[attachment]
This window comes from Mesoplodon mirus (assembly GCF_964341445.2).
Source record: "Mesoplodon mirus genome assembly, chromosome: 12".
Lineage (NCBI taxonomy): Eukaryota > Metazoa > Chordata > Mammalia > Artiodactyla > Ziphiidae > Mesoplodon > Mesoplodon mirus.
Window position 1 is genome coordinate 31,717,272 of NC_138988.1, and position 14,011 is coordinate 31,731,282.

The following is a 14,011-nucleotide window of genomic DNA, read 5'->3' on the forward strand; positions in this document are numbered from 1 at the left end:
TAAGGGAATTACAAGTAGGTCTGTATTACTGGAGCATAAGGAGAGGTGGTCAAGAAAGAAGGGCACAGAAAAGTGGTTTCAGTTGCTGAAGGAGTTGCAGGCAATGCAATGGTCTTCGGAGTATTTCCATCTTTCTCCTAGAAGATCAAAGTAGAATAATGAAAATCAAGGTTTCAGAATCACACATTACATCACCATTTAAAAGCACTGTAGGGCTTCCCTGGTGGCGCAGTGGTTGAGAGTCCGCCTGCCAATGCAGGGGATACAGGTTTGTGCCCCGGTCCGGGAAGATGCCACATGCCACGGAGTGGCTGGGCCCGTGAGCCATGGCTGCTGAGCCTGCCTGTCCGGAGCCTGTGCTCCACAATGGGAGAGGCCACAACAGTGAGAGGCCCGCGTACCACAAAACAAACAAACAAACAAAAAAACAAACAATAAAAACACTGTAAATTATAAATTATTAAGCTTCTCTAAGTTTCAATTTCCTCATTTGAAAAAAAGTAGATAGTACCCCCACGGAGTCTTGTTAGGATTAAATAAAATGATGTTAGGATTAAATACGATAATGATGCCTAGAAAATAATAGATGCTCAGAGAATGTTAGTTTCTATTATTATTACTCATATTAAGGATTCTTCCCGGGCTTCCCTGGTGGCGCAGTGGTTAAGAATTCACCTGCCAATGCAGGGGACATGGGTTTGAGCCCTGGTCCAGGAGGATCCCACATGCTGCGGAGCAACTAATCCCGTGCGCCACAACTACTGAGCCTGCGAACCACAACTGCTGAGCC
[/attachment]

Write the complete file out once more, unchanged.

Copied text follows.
This window comes from Mesoplodon mirus (assembly GCF_964341445.2).
Source record: "Mesoplodon mirus genome assembly, chromosome: 12".
Lineage (NCBI taxonomy): Eukaryota > Metazoa > Chordata > Mammalia > Artiodactyla > Ziphiidae > Mesoplodon > Mesoplodon mirus.
Window position 1 is genome coordinate 31,717,272 of NC_138988.1, and position 14,011 is coordinate 31,731,282.

The following is a 14,011-nucleotide window of genomic DNA, read 5'->3' on the forward strand; positions in this document are numbered from 1 at the left end:
TAAGGGAATTACAAGTAGGTCTGTATTACTGGAGCATAAGGAGAGGTGGTCAAGAAAGAAGGGCACAGAAAAGTGGTTTCAGTTGCTGAAGGAGTTGCAGGCAATGCAATGGTCTTCGGAGTATTTCCATCTTTCTCCTAGAAGATCAAAGTAGAATAATGAAAATCAAGGTTTCAGAATCACACATTACATCACCATTTAAAAGCACTGTAGGGCTTCCCTGGTGGCGCAGTGGTTGAGAGTCCGCCTGCCAATGCAGGGGATACAGGTTTGTGCCCCGGTCCGGGAAGATGCCACATGCCACGGAGTGGCTGGGCCCGTGAGCCATGGCTGCTGAGCCTGCCTGTCCGGAGCCTGTGCTCCACAATGGGAGAGGCCACAACAGTGAGAGGCCCGCGTACCACAAAACAAACAAACAAACAAAAAAACAAACAATAAAAACACTGTAAATTATAAATTATTAAGCTTCTCTAAGTTTCAATTTCCTCATTTGAAAAAAAGTAGATAGTACCCCCACGGAGTCTTGTTAGGATTAAATAAAATGATGTTAGGATTAAATACGATAATGATGCCTAGAAAATAATAGATGCTCAGAGAATGTTAGTTTCTATTATTATTACTCATATTAAGGATTCTTCCCGGGCTTCCCTGGTGGCGCAGTGGTTAAGAATTCACCTGCCAATGCAGGGGACATGGGTTTGAGCCCTGGTCCAGGAGGATCCCACATGCTGCGGAGCAACTAATCCCGTGCGCCACAACTACTGAGCCTGCGAACCACAACTGCTGAGCC